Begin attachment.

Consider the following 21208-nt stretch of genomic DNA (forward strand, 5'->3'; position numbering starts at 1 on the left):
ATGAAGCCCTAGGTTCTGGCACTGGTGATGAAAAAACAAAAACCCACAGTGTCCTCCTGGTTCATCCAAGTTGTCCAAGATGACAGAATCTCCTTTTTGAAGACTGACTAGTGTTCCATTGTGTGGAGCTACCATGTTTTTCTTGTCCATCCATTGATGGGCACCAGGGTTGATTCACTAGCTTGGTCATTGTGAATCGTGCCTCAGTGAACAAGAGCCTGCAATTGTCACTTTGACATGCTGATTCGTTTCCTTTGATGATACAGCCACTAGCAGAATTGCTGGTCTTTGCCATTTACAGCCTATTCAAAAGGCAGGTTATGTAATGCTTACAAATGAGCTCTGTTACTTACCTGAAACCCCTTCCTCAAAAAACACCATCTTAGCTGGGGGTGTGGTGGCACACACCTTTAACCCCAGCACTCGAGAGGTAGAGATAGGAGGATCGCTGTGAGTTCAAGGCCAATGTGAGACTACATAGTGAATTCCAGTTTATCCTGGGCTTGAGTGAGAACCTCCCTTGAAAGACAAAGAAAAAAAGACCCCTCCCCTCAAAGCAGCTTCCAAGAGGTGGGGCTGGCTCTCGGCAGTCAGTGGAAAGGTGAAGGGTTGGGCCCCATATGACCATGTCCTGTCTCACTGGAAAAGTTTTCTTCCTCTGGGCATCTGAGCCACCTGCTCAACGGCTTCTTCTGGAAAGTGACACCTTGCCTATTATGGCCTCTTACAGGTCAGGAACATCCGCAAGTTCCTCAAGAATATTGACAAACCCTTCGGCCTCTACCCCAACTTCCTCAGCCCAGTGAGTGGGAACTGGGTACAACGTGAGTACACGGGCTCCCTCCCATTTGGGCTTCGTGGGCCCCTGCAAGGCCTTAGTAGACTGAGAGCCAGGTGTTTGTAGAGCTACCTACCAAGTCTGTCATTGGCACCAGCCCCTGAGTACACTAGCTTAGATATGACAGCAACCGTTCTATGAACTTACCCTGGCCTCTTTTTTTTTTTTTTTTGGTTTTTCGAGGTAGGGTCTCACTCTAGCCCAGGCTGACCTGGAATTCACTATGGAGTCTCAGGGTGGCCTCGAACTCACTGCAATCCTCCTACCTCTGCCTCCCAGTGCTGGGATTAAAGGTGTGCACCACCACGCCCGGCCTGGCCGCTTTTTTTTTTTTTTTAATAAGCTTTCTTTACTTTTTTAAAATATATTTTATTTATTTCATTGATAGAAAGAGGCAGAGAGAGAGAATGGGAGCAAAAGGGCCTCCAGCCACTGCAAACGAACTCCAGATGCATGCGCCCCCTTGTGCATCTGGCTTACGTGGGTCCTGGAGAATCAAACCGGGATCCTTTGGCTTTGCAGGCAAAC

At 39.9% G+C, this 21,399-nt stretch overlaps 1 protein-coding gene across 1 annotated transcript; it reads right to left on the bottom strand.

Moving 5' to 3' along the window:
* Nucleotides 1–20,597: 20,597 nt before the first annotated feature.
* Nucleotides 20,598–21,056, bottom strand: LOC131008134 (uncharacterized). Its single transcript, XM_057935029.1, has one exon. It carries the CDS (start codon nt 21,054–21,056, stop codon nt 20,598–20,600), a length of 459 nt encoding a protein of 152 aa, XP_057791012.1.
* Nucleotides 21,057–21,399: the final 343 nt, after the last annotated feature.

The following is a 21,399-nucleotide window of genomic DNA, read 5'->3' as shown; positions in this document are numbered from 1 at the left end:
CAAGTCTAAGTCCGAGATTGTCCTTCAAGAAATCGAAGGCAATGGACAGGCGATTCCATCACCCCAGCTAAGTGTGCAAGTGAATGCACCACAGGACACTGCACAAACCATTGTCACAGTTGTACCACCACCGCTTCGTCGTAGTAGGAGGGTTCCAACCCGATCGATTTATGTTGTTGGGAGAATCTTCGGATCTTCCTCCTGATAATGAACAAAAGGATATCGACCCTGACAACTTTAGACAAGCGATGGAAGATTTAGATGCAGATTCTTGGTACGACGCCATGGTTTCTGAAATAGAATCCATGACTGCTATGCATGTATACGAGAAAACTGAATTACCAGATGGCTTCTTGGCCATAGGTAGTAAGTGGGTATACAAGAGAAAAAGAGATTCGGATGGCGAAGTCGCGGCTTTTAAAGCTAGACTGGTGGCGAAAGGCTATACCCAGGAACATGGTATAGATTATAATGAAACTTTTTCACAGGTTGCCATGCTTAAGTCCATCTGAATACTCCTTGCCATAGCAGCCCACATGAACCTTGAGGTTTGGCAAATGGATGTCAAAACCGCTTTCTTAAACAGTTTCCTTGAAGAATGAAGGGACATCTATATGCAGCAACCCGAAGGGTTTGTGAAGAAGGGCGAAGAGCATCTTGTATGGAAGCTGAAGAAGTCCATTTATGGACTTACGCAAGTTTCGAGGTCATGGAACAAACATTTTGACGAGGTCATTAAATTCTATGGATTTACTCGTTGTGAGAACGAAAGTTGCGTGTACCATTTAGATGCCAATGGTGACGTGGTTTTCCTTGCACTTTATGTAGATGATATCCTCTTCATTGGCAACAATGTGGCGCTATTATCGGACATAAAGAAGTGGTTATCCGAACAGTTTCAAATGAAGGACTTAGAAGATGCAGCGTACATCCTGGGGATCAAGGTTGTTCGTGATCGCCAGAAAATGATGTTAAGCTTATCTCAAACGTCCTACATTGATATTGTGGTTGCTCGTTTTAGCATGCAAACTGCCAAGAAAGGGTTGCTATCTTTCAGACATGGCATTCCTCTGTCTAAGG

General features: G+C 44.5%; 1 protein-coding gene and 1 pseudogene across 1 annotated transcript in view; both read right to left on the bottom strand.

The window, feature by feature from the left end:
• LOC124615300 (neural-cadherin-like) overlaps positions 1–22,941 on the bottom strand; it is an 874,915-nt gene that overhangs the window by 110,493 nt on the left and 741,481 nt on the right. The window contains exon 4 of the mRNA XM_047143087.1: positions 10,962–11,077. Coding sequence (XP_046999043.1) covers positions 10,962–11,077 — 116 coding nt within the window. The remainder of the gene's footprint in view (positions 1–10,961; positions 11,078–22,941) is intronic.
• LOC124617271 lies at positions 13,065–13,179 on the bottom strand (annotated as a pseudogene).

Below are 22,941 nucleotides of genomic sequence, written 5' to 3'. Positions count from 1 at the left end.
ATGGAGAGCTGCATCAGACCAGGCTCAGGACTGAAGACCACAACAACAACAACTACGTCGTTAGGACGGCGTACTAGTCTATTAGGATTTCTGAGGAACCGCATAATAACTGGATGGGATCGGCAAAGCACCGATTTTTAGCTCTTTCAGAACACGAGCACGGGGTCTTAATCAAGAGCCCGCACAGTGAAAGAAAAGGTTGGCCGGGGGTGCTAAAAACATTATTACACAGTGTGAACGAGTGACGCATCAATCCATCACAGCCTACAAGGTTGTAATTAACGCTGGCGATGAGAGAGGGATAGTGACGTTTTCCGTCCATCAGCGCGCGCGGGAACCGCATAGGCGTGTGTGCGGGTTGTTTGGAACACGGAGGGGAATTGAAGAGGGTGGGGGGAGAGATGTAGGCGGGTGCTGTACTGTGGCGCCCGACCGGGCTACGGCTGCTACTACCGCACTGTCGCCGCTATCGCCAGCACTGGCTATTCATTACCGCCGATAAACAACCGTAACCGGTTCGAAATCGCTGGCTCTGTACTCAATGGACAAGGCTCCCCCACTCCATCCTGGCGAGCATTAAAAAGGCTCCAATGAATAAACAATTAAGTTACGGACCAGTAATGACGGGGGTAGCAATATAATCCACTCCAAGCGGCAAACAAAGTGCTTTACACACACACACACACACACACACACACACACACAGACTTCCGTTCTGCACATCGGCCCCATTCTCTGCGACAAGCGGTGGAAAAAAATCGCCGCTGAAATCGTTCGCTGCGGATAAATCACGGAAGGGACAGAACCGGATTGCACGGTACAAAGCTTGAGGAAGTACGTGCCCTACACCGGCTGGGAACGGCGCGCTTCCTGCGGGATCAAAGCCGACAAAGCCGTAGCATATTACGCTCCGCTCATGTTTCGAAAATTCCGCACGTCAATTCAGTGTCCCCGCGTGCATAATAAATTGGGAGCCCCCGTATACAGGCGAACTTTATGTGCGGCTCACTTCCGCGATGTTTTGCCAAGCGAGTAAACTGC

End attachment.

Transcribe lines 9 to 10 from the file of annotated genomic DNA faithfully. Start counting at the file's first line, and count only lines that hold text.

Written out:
CAAGTCTAAGTCCGAGATTGTCCTTCAAGAAATCGAAGGCAATGGACAGGCGATTCCATCACCCCAGCTAAGTGTGCAAGTGAATGCACCACAGGACACTGCACAAACCATTGTCACAGTTGTACCACCACCGCTTCGTCGTAGTAGGAGGGTTCCAACCCGATCGATTTATGTTGTTGGGAGAATCTTCGGATCTTCCTCCTGATAATGAACAAAAGGATATCGACCCTGACAACTTTAGACAAGCGATGGAAGATTTAGATGCAGATTCTTGGTACGACGCCATGGTTTCTGAAATAGAATCCATGACTGCTATGCATGTATACGAGAAAACTGAATTACCAGATGGCTTCTTGGCCATAGGTAGTAAGTGGGTATACAAGAGAAAAAGAGATTCGGATGGCGAAGTCGCGGCTTTTAAAGCTAGACTGGTGGCGAAAGGCTATACCCAGGAACATGGTATAGATTATAATGAAACTTTTTCACAGGTTGCCATGCTTAAGTCCATCTGAATACTCCTTGCCATAGCAGCCCACATGAACCTTGAGGTTTGGCAAATGGATGTCAAAACCGCTTTCTTAAACAGTTTCCTTGAAGAATGAAGGGACATCTATATGCAGCAACCCGAAGGGTTTGTGAAGAAGGGCGAAGAGCATCTTGTATGGAAGCTGAAGAAGTCCATTTATGGACTTACGCAAGTTTCGAGGTCATGGAACAAACATTTTGACGAGGTCATTAAATTCTATGGATTTACTCGTTGTGAGAACGAAAGTTGCGTGTACCATTTAGATGCCAATGGTGACGTGGTTTTCCTTGCACTTTATGTAGATGATATCCTCTTCATTGGCAACAATGTGGCGCTATTATCGGACATAAAGAAGTGGTTATCCGAACAGTTTCAAATGAAGGACTTAGAAGATGCAGCGTACATCCTGGGGATCAAGGTTGTTCGTGATCGCCAGAAAATGATGTTAAGCTTATCTCAAACGTCCTACATTGATATTGTGGTTGCTCGTTTTAGCATGCAAACTGCCAAGAAAGGGTTGCTATCTTTCAGACATGGCATTCCTCTGTCTAAGG

General features: G+C 44.5%; 1 protein-coding gene and 1 pseudogene across 1 annotated transcript in view; both read right to left on the bottom strand.